9. The specific facts of this case are closely analogous to cases such as United States v. McSwain, 29 F.3d 558 (10th Cir.1994). In McSwain, a Utah state trooper observed a vehicle with no license plates displaying a temporary registration sticker in its rear window. See id. at 560. Unable to discern the expiration date of the registration sticker on the moving vehicle, the trooper performed a vehicle stop to investigate the vehicle's registration status. See id. As the trooper approached the vehicle on foot, he observed that the registration sticker “was valid and had not expired.” Id. Nevertheless, the trooper questioned the driver, McSwain, ran a computer check on his identification, and ultimately searched the vehicle with McSwain's consent, discovering drugs and a firearm. See id.The Tenth Circuit Court of Appeals reversed McSwain's conviction, holding that the results of the search should have been suppressed. See id. at 564. The court summarized:[The trooper] stopped Mr. McSwain for the sole purpose of ensuring the validity of the vehicle's temporary registration sticker. Once [the trooper] approached the vehicle on foot and observed that the temporary sticker was valid and had not expired, the purpose of the stop was satisfied. [The trooper's] further detention of the vehicle to question Mr. McSwain about his vehicle and travel itinerary and to request his license and registration exceeded the scope of the stop's underlying justification.Id. at 561. Cases from other jurisdictions analyzing similar fact patterns have reached similar conclusions. See, e.g., State v. Hickman, 491 N.W.2d 673, 675 (Minn.Ct.App.1992) (holding that officer's observation of valid temporary tag dispelled reasonable suspicion of expired registration); Ohio v. Chatton, 11 Ohio St.3d 59, 463 N.E.2d 1237, 1240 (1984) (holding that officer's observation of valid temporary tag dispelled reasonable suspicion of operating unlicensed vehicle); cf. McGaughey v. State, 37 P.3d 130, 136 (Okla.Crim.App.2001) (“The issue presented is whether an officer who stops a vehicle based upon a reasonable but mistaken belief [of a violation] can continue the traffic stop after the officer realizes his mistake, where no other justification for continuing the stop has yet emerged.”).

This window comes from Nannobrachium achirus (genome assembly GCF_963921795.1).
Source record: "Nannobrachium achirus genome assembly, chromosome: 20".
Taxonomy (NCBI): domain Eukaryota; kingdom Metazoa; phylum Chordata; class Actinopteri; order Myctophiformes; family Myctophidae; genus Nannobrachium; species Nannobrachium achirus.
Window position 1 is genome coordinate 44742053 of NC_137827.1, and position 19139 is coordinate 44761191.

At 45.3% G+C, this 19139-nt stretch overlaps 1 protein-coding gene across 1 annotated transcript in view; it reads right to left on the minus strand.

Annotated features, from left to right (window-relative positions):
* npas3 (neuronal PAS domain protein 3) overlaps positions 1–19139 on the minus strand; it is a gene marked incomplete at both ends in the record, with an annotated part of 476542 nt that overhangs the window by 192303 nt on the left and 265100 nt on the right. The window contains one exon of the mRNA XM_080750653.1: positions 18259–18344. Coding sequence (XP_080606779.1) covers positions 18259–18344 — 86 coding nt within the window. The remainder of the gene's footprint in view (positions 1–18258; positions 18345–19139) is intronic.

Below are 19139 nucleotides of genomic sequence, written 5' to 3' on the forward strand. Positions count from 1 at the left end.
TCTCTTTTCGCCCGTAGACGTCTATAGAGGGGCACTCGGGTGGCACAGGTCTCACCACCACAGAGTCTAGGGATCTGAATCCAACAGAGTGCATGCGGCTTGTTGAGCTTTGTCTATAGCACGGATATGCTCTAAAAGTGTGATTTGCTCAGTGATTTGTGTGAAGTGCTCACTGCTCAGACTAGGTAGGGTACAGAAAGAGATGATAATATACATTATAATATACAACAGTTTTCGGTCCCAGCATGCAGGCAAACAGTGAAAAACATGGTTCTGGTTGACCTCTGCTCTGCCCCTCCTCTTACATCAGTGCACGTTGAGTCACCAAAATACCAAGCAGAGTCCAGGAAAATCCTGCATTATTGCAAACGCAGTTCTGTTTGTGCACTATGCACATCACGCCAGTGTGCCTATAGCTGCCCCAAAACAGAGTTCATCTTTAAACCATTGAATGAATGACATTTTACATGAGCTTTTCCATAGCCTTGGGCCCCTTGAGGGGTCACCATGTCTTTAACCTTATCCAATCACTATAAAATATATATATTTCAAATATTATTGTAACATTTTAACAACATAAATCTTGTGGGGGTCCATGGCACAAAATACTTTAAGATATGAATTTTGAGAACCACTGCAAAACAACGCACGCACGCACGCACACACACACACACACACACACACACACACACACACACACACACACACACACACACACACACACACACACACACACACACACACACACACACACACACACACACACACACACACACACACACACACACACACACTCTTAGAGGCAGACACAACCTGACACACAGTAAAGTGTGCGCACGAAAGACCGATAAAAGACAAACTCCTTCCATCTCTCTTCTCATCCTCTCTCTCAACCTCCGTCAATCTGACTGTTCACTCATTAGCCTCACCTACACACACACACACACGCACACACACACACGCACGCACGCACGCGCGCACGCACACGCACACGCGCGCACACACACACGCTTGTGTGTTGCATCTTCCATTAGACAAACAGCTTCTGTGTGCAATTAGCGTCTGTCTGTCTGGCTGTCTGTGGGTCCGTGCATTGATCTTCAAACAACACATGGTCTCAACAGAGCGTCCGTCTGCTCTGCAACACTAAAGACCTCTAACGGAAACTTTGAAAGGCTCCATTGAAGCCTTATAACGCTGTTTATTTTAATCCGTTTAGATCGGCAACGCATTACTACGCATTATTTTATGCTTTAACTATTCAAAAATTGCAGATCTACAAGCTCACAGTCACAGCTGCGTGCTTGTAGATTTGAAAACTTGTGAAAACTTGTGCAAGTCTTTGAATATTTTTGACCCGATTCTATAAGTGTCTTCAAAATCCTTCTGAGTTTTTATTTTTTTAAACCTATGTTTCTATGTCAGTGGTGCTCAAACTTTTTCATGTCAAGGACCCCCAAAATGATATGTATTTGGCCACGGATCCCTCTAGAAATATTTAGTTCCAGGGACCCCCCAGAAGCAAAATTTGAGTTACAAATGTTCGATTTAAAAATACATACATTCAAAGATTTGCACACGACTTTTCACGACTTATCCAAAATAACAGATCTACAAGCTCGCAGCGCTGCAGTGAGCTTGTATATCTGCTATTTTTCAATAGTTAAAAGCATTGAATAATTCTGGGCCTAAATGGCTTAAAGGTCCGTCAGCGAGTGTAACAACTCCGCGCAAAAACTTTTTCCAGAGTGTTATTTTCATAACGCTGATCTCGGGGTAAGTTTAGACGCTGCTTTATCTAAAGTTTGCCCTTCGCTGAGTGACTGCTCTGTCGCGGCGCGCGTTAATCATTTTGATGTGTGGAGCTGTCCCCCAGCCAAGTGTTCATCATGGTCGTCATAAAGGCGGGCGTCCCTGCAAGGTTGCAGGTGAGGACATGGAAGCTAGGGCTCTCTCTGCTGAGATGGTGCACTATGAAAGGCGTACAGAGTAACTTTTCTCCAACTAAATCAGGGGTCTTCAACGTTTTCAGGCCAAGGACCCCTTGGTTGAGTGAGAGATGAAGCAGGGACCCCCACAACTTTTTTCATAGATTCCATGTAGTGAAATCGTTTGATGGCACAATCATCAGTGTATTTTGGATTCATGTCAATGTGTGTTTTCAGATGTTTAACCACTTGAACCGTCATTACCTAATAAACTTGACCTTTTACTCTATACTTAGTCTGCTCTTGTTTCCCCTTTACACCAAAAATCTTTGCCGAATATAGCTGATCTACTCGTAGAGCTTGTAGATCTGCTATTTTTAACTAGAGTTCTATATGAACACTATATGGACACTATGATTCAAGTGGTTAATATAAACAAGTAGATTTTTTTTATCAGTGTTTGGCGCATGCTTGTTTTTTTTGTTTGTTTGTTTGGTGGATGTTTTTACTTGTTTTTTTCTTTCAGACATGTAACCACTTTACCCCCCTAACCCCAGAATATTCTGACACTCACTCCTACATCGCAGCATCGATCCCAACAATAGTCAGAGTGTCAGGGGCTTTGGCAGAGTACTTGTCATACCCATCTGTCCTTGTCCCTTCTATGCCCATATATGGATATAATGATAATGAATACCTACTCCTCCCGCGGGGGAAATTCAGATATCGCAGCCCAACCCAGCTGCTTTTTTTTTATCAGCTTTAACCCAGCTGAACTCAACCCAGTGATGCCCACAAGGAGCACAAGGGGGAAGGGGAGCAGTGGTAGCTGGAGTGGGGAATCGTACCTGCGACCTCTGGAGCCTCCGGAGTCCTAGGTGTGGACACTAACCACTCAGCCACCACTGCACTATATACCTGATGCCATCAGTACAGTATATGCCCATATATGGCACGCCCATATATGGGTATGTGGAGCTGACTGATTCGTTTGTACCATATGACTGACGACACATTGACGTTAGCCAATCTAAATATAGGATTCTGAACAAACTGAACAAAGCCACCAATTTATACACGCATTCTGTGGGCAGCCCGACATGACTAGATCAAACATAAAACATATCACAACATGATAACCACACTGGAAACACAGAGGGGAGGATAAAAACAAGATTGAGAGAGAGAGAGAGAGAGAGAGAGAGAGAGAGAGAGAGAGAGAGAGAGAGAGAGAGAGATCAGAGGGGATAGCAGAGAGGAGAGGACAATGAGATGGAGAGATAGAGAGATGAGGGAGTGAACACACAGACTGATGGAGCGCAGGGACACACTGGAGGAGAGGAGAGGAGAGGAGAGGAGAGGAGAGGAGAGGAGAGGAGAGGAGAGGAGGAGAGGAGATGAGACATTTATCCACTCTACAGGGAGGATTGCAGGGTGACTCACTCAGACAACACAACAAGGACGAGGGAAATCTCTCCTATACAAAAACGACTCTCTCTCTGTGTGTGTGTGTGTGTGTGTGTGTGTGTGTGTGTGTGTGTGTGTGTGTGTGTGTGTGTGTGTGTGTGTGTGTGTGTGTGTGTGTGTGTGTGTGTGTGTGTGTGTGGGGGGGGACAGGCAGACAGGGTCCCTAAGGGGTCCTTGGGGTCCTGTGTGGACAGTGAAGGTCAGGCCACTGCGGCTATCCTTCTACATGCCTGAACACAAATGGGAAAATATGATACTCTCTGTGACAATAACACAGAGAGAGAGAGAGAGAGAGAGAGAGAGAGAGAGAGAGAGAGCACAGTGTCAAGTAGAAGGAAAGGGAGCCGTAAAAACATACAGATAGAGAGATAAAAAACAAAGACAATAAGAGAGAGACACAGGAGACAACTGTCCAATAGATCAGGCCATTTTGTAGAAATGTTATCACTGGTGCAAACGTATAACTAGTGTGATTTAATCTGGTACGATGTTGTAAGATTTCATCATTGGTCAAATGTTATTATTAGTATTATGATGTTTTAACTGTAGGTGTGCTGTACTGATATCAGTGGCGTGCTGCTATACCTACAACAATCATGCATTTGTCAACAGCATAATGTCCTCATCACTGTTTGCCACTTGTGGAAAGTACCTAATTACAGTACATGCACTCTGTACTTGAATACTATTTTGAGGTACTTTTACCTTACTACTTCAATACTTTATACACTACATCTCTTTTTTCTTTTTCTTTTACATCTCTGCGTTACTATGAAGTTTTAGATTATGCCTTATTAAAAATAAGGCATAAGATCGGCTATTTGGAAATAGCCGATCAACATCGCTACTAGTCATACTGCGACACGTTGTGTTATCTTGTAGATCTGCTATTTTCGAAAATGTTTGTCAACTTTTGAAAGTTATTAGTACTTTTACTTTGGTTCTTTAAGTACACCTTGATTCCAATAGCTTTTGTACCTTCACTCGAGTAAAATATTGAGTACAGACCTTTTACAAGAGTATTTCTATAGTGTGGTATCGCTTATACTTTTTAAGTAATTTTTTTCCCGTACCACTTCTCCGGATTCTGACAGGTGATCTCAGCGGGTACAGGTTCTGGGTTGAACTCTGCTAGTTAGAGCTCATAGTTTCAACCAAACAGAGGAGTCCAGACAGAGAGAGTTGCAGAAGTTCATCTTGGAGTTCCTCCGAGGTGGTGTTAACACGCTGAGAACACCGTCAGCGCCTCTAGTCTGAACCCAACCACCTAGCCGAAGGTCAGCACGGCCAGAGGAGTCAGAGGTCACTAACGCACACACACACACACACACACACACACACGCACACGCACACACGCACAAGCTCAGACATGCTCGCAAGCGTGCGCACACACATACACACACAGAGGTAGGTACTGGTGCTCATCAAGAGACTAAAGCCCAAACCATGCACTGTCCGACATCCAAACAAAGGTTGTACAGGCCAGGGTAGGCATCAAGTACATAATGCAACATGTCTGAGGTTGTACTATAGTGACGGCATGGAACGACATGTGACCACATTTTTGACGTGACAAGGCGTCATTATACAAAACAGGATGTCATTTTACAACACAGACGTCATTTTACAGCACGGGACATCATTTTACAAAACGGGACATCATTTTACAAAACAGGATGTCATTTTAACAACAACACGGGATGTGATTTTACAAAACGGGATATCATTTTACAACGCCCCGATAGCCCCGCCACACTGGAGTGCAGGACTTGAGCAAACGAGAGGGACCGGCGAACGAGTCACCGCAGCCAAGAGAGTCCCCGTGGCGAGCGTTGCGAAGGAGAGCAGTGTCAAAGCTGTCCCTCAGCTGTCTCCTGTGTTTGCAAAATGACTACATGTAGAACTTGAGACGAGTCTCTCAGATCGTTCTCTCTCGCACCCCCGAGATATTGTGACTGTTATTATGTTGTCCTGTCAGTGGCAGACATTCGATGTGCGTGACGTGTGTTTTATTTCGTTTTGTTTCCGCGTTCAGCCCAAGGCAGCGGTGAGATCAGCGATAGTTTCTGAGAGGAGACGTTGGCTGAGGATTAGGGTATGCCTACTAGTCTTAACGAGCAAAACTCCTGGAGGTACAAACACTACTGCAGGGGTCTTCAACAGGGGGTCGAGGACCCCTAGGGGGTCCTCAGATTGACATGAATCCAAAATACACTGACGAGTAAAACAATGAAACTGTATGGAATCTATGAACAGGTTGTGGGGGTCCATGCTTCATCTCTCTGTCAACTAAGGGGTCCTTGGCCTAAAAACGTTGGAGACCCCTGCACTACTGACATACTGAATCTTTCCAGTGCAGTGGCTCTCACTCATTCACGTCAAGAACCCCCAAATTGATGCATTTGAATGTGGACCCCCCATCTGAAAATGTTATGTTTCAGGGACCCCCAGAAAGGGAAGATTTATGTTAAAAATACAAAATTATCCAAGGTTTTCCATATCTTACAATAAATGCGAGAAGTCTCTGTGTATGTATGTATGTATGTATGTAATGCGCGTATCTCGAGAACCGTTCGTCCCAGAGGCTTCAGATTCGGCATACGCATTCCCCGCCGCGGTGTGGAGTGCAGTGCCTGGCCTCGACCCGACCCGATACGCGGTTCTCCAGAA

10. We note that there is no reason to believe that Randall's computer confirmation of Chism's driver license information would have, in fact, dispelled his subjective belief that Chism was underage. Given Randall's apparently firm belief that Chism was underage, he could just as well have concluded that Chism used false documentation to obtain a license that state records would identify as valid, or that a clerical or computer error resulted in Chism's license and state records both showing the same incorrect date of birth.We also note that computer checks to confirm driving privileges during traffic stops are justified in large part because driving privileges can be revoked. Revocation is not reflected on the physical driver license presented to an officer by a driver. By contrast, a person's date of birth is not subject to change after the issuance of a driver license or other identification.
11. In State v. Shreve, the supreme court held that physical appearance alone could not justify a finding beyond a reasonable doubt that the persons to whom the defendant had sold marijuana were under the age of eighteen. See 30 Utah 2d 100, 514 P.2d 216, 216 (1973). While the present case involves only reasonable suspicion, Shreve suggests that the value of physical appearance as an indicator of age decreases as one leaves the extremes of youth and old age. See id.; see also 2 Wigmore on Evidence § 222 (Chadbourn rev. 1979) (“[C]orporal appearances are approximately an index of the age of their bearer, particularly for the marked extremes of old age and youth.” (first emphasis added)). This suggests that physical appearances may have little value in making close age determinations, such as distinguishing between those who are eighteen and nineteen years of age.
¶ 23 WE CONCUR: JUDITH M. BILLINGS, Presiding Judge and JAMES Z. DAVIS, Judge.